AHomeowner's Guide to Hard Water

Hard water can posea threat to your plumbing, appliances, and even linens. However, youmay not be able to tell if you have hard water just from bathing in,drinking, or washing with your home's water.

In this blog, we’llexplain what hard water is and how it causes plumbing problems. We’llalso list the most common signs of hard water to help you identifythis issue more easily and provide solutions for resolving hardwater.

What Is HardWater?

The term "hardwater" describes water that has a significant concentration oftrace minerals. The higher the concentration of minerals in yourwater, the harder it is. Hard water contains primarily calcium andmagnesium, but can potentially include other mineral particles.

These minerals enterthe water when it passes through chalk or limestone deposits.Homeowners who get their water from wells are more likely toexperience hard water, but hard water can come from virtually anysource.

Most hard waterminerals have little effect on your water's potability, appearance,or even taste. But, as we'll explain in the next section, justbecause hard water is drinkable doesn't mean you want it in yourhome.

Why Is Hard WaterUndesirable?

Generally, thecalcium, magnesium, and other trace minerals in hard water areundetectable to your eye or to your palate. Over time, however, hardwater can leave mineral deposits on any surface it comes in contactwith. For example, hard water can leave residue inside your pipesthat contributes to clogs by catching debris and letting the debrisbuild up in a single spot.

Hard water alsointeracts with cleaning products, your skin and hair, and thebelongings that you wash most frequently, like your dishes andclothes. Often, you can determine whether or not hard water ispresent by looking for telltale signs.

How Do You KnowIf You Have Hard Water?

Hard water,especially hard water with a particularly high mineral content, has apredictable effect on your home and body. If you have hard water, youwill likely notice a combination of the following signs:

  • Dull hair.Mineral and soap residues can leave your hair looking dull or evengreasy. In addition to the contents of hard water itself, theseminerals decrease the cleaning power of your shampoo, so you mayhave more trouble rinsing away oils.

  • Itchiness.Calcium and magnesium have a drying effect on the skin. Over time,you may notice that your skin feels rough, flaky, or frequentlyitchy.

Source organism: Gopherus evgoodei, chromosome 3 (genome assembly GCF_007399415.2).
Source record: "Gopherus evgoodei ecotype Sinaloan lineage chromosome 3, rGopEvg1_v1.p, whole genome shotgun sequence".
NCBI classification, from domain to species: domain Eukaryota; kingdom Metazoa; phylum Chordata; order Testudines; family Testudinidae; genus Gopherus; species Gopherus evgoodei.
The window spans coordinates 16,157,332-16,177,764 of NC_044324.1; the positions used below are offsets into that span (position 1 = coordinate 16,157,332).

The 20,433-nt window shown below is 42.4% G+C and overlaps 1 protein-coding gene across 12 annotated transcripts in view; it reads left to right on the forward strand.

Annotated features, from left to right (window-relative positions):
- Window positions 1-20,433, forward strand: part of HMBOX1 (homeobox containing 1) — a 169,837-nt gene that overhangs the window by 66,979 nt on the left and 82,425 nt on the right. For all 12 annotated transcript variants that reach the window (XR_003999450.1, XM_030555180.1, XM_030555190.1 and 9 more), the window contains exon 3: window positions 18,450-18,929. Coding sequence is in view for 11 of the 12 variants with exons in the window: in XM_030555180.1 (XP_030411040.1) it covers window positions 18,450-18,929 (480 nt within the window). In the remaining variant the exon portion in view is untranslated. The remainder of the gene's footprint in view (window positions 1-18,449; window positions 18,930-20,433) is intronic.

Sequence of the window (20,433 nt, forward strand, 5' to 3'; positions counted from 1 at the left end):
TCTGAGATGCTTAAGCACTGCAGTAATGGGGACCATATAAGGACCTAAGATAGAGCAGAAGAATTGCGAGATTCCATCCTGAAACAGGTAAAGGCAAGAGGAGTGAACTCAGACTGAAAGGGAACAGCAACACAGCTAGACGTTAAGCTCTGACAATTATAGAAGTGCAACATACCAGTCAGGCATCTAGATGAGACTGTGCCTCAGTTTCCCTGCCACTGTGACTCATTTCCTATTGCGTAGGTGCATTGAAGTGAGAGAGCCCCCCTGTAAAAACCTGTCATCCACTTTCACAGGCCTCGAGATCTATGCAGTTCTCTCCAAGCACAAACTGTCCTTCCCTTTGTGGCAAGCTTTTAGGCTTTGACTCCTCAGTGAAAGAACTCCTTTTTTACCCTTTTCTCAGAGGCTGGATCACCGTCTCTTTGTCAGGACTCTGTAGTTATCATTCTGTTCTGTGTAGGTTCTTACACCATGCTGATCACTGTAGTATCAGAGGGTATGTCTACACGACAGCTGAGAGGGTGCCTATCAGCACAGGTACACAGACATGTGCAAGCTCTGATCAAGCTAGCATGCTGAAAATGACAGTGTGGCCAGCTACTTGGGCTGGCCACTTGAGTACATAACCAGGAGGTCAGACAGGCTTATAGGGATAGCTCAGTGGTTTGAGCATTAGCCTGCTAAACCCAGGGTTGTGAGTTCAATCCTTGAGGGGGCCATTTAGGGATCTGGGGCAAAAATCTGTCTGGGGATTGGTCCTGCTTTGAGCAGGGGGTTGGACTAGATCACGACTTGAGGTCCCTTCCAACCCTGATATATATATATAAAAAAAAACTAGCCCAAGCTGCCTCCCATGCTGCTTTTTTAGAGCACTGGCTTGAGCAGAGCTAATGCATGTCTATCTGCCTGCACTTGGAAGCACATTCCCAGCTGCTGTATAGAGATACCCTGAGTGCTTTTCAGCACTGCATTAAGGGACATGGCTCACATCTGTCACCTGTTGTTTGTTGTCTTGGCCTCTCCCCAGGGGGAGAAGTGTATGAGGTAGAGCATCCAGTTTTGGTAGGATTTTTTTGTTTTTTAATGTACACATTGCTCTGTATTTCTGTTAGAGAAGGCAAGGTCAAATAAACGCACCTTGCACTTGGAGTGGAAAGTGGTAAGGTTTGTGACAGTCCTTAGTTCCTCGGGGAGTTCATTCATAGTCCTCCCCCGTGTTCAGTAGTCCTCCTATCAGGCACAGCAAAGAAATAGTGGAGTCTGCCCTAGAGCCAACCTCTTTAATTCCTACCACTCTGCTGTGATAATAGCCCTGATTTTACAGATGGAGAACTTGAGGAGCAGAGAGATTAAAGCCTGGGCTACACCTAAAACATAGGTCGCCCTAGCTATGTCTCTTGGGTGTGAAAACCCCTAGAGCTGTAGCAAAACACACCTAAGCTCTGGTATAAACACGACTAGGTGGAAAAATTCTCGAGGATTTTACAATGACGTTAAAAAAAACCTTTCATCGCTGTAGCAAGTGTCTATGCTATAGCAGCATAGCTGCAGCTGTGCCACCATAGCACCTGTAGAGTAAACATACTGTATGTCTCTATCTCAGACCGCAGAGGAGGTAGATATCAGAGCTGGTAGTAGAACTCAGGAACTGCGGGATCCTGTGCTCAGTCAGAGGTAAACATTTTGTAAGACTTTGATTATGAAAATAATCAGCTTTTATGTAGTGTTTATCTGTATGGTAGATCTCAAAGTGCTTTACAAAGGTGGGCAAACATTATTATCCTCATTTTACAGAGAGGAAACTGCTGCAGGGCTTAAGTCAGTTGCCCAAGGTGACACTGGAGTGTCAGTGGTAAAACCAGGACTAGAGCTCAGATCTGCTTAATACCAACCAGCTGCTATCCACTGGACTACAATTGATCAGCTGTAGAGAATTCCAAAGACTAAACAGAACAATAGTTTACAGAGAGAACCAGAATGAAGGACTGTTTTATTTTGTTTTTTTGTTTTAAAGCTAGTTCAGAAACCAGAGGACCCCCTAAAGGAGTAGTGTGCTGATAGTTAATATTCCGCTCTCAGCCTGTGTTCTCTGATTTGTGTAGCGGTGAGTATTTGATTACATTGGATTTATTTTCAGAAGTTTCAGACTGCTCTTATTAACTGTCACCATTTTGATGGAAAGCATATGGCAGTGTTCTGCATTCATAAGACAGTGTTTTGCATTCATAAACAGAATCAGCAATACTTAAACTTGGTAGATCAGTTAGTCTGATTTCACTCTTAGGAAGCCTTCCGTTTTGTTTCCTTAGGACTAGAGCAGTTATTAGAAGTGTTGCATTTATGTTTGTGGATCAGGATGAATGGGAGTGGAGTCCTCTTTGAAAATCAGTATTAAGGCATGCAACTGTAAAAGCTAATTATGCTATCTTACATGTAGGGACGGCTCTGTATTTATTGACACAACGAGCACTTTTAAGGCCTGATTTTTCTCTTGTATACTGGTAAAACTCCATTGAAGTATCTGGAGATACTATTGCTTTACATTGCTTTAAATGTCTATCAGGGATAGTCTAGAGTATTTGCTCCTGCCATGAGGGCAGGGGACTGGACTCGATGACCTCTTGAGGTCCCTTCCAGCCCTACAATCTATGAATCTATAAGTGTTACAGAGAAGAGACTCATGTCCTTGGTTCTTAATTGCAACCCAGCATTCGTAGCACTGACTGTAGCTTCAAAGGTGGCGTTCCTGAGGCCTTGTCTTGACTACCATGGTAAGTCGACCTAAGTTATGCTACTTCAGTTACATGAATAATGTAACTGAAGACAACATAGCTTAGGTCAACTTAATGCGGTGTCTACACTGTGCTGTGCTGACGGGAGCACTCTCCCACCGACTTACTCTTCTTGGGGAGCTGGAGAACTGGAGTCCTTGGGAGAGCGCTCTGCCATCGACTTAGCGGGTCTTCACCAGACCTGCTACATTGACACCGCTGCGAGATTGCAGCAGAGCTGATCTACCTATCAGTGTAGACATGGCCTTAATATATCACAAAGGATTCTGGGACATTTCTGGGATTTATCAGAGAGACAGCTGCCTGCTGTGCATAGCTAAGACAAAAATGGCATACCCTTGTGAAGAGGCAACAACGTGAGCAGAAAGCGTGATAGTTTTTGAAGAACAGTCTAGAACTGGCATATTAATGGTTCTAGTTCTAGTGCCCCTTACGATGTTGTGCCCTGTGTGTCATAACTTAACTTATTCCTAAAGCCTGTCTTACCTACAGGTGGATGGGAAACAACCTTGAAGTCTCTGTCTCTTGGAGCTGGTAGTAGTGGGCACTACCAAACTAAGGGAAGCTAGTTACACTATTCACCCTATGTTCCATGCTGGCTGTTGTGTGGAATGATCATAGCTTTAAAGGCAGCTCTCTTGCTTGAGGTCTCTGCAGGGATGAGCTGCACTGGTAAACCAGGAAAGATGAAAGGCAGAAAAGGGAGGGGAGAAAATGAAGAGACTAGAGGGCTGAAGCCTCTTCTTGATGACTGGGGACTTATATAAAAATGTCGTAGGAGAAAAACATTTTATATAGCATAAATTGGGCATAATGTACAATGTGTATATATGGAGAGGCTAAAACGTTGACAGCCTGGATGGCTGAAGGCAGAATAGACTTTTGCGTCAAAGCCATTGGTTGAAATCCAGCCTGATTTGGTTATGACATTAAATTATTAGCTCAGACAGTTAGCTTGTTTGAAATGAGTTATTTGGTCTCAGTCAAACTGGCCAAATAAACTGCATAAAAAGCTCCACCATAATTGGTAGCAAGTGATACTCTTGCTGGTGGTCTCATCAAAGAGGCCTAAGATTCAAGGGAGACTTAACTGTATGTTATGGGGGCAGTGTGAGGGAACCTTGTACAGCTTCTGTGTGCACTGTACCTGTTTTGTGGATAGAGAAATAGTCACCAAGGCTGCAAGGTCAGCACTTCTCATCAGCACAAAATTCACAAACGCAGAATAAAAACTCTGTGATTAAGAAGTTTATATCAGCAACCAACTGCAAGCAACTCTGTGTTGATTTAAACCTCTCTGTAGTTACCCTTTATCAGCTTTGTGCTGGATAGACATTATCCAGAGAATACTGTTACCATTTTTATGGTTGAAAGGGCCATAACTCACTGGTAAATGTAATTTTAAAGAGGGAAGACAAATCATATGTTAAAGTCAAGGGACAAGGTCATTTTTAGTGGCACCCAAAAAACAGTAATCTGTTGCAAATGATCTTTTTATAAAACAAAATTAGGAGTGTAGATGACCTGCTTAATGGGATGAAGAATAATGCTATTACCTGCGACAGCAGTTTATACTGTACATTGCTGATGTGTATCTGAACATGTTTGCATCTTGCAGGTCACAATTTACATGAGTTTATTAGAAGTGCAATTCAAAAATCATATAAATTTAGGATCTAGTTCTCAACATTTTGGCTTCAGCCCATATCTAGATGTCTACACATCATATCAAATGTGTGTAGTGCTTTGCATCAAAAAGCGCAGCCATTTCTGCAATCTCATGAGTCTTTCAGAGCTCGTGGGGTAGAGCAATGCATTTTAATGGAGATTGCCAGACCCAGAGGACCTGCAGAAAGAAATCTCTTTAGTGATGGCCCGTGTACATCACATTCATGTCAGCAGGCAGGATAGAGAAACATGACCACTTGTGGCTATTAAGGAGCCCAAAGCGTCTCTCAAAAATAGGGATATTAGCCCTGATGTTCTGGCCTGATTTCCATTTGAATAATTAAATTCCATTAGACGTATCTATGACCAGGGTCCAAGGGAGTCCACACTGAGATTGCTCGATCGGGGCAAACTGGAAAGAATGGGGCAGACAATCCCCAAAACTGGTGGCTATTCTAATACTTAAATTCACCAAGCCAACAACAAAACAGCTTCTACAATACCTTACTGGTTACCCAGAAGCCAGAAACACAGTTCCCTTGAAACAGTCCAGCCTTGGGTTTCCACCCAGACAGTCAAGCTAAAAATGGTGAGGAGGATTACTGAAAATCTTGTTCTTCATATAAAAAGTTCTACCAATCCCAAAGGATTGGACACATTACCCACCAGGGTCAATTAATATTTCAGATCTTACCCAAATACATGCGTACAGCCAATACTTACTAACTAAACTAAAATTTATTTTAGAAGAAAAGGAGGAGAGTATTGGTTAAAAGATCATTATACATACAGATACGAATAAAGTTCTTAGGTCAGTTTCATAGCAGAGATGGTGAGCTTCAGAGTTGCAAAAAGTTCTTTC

• Low amounts ofsoap lather.Hard water reduces the efficacy of cleaning products, from shampooto laundry detergent. This issue stems from the fact that soaps inhard water produce less lather, which makes both washing and rinsingless effective.

  • Low waterpressure. Aswe discussed in our blog "LowWater Pressure? 6 Causes to Blame,"mineral buildup can decrease the flow of water through your pipes,lowering your water pressure.

  • Rough or stifffabric.When you wash your towels, clothes, and sheets with hard water, theymay appear clean, but the fabric often retains a mineral residue.This residue can make the fabric feel scratchy or stiff.

  • Soap scum onbathroom surfaces.When soap lathers less effectively, it leaves behind more soap scum.This residue often looks like white film on your tub, showercurtain, or bathroom sink.

A professionalplumber can determine exactly how hard your water is by collectingsamples and testing the concentration of calcium, magnesium, andother hard water minerals in the sample.

How Do You TreatHard Water?

On a small scale,you can remove residue left by hard water using distilled vinegar. Onhard surfaces, such as your sink or tub, apply a solution of equalparts vinegar and water. Scrub the area to remove any spots, thenrinse thoroughly.

For fabrics, checkwith your washing machine manufacturer. If vinegar will not damagethe seals in your machine, add ½ cup of distilled vinegar to therinse cycle when you wash towels and other sturdy fabric. Avoid usingvinegar on brightly colored or delicate fabrics as the solution maydamage these items.

When you need hardwater treatment on a larger scale, talk to your plumber aboutinstalling a whole-home water softener or a water softener thattreats problem areas, like your laundry room. These softeners filteryour water as it enters your home, reducing the amount of mineralsleft in the liquid.

Use this informationto identify hard water in your home and protect yourself from anynegative effects.

If you suspect thatyour home has hard water and would like to schedule professionalwater content testing or invest in a watersoftener,work with C. B. Lucas Heating & Air Conditioning. In addition toour HVAC services, we offer expert services to keep the water in yourhome clean, clear, and easily available.